Telling the story of God’s unconditional love
Next week a brand new VeggieTales DVD will be released, “Beauty and the Beet.” In this new show, a Veggie twist of the classic story Beauty and the Beast, Mirabelle (voiced by country music’ Kellie Pickler) and her family band, the Veggie Tones, are on their way to life-changing, career-promoting gig at Vegetable Square Garden. In the midst of a snowstorm, their car breaks down, and they find themselves singing for their supper for the cranky hotel manager Mr. Beet.
Mike Nawrocki, the co-creator of VeggieTales and the voice of Larry the Cucumber, told me today in a phone interview, that the inspiration for “Beauty and the Beet” came directly from 1 John 4:11:
Dear friends, if God loved us this way, we also ought to love each other. (Common English Bible)
Kellie Pickler, the former American Idol finalist, has been told that she sounds like a cartoon character. In “Beauty and the Beet,” she is given the chance to make that a reality. Mirabelle is a sweet potato with a sweet song to sing, which includes eight of the original ten songs in the film. The vocals were why they reached out to Kellie to carry the film. It turned out, as Mike says, that she is a “wonderful, charming actor and character voice. I was thrilled to work with her.”
“It’s a lot of fun and its a story about loving the unlovable,” Mike told me. Which has really been the driving force behind VeggieTales. This is the twenty-first year that Mike and his co-creator Phil Vishcer have produced VeggieTales. Their first was “Where is God When I’m Scared?” and it was a direct to VHS (remember those?) release December 21, 1993. Then, in 2006 VeggieTales appeared on NBC as part of its Saturday morning children’s programming.
It is hard to believe that it all started with Phil (the voice of Bob the Tomato) and Mike (the voice of Larry the Cucumber) in college doing campus ministry. In fact, the friendship between Bob and Larry reflects the friendship between Phil and Mike. They were both big fans of Jim Henson. With that inspiration, they would take puppets out, creating voices for them, sharing the unconditional love of God with others. While those puppets didn’t make the transition to VeggieTales, many of the voices did, including Mike’s Larry.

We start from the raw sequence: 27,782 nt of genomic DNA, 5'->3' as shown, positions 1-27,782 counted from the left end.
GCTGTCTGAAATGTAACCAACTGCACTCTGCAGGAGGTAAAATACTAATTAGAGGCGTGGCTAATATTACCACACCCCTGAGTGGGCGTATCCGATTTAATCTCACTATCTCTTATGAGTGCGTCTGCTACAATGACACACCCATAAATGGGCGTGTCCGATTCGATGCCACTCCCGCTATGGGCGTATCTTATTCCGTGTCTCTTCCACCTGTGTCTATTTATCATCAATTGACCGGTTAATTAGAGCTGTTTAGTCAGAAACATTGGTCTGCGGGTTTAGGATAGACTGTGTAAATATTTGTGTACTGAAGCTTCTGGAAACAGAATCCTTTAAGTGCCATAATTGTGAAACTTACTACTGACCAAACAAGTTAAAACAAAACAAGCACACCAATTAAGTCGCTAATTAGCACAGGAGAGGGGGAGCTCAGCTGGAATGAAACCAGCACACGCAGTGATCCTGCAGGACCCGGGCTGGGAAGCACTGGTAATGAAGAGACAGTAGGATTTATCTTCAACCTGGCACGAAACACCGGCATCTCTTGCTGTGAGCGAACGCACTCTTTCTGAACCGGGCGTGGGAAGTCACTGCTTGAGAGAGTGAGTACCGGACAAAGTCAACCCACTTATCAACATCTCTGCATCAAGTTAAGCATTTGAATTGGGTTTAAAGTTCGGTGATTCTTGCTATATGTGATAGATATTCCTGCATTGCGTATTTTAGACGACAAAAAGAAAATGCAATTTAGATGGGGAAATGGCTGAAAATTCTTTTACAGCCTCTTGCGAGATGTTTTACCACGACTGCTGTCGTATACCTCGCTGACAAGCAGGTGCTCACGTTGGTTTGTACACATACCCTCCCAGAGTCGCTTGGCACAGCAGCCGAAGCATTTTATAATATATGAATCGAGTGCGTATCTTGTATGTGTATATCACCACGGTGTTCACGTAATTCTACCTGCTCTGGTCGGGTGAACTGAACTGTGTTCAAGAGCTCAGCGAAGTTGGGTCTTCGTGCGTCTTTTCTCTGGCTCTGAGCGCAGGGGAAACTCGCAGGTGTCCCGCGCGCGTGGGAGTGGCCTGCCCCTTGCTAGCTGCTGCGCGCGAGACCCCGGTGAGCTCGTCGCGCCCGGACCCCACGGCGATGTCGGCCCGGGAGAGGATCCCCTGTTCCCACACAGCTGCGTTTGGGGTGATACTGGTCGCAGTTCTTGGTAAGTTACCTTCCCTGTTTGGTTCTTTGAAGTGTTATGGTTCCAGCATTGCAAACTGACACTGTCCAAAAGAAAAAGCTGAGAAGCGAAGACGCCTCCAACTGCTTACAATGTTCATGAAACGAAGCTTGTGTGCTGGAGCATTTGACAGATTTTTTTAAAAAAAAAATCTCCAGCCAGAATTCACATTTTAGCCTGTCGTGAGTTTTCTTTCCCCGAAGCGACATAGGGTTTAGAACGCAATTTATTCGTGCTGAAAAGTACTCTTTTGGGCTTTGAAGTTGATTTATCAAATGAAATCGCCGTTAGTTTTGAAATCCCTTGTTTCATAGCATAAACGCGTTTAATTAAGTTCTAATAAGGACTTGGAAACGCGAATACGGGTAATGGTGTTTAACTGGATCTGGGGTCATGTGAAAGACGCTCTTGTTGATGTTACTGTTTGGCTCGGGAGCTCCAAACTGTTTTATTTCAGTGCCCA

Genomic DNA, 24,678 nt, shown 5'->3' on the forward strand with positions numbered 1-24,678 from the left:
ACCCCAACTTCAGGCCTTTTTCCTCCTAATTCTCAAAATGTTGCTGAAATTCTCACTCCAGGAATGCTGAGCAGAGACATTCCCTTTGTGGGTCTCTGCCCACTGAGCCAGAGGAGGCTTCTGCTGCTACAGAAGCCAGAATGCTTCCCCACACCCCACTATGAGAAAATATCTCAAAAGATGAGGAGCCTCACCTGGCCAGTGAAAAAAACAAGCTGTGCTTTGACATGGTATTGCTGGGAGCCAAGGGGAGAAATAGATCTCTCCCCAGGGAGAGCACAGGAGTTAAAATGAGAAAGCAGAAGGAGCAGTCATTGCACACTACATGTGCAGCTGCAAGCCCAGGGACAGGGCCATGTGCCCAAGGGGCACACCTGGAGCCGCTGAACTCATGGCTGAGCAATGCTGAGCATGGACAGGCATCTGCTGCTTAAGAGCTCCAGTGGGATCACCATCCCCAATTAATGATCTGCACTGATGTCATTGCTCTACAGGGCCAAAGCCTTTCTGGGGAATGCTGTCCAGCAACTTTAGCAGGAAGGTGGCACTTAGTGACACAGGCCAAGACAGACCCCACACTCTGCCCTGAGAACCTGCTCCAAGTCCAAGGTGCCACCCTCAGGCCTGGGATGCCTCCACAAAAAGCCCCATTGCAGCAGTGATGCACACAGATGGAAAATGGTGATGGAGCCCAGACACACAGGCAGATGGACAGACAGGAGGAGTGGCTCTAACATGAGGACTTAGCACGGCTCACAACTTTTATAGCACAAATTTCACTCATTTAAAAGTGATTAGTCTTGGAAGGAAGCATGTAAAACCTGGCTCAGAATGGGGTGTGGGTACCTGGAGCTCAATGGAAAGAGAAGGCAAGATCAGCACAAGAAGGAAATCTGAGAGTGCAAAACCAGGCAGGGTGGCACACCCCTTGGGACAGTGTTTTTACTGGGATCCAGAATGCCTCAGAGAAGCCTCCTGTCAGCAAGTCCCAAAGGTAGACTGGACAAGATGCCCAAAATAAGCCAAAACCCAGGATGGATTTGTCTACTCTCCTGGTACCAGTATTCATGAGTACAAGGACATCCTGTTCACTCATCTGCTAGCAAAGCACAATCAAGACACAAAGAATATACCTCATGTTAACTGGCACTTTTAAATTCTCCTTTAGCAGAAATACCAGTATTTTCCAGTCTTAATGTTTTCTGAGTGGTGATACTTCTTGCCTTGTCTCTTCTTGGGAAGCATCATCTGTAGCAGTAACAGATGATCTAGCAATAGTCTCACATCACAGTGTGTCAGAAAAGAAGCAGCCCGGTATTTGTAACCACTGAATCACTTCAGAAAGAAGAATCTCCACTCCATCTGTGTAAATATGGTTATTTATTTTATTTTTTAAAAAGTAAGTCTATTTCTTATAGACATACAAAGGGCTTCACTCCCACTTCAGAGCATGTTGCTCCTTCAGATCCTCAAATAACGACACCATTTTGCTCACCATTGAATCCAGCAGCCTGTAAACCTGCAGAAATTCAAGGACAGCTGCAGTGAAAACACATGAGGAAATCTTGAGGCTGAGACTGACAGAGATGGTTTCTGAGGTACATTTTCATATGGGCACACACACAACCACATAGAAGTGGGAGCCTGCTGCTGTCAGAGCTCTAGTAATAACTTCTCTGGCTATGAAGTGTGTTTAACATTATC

The college years was really where the idea of reaching people for God got started. Mike felt a call to ministry in high school, yet, as he says, “had no idea what that looked like.” Mike went to college to become a medical missionary, but God redirected him. “Most kids,” he says, “don’t grow up thinking they’ll be a cucumber.”
This calling led to telling stories that communicate a God who made us all and loves us very much. “We live in a world,” Mike told me, “where God made us and loves us and that is important to remind kids of.” It is a message that is often missing from the media that kids consume. Mike says, “It’s an okay thing to believe and to feel supported.”
The VeggieTales stories are not only massively popular with children and their parents. Youth leaders use them with their youth groups, and college students are having dorm parties where they watch VeggieTales. “With the heart of the lesson,” Mike says, “we try to tell the story that a four-year-old can understand.” He goes on to say, “When we try to boil down a story,” they make sure that “it’s a good story that people can hook into.” Mike also admits that the humor, which is “all over the place,” helps the stories communicate across the generations. It is the fulfillment of the call to tell stories that connect people to the unconditional love of God that has become a reality.
Yet, there is another reality that must be acknowledged: the reality of the marketplace. While VeggieTales are great stories communicating great values, it is a business. “The reality is,” Mike says, that they get to “tell stories relevant to people in a product that [the people] will buy so that it will enable to make more stories.” Without the consumer, it is not possible for them to continue making the stories. The reality is that they have to make money, or at least break even, in order to continue following their call to tell these stories. Not only that, but also “keeping up with technology,” Mike tells me as he shares about the new VeggieTales series called “VeggieTales in the House,” premiering on Thanksgiving weekend on Netflix. Now owned by DreamWorks, who made a deal to produce material for Netflix, Big Idea has been selected do a large block of half-hour shows that will only be found on Netfilx.
So many young people experience a call to ministry when in high school and/or college, much like Mike did. I asked him what advice he would give these young people. “Tell them,” he said, “to be open to God moving in your life.” He shared how the story of Esther was a confirmation for his own call. The “idea that God was able to call her and use her to save her people ‘at such a time as this'” was important to Mike. “We can prepare and work hard and move toward our goals,” he said, “but be willing to be open to God to change, to make some adjustments.”
And there have been quite a few adjustments in Mike and Phil’s VeggieTales journey. From the beginning days of VHS to the streaming days of Netflix, the purpose has always been “to tell stories and lessons with Biblical values,” Mike said. Kids, he continued, need to know that “God loves them and they are special.” And that theme is continued in the new “Beauty and the Beet.”
As Mirabelle says in the film, “God loves us all, whether we deserve it or not.”
“Beauty and the Beet” will be available on DVD and digital download on October 14, 2012.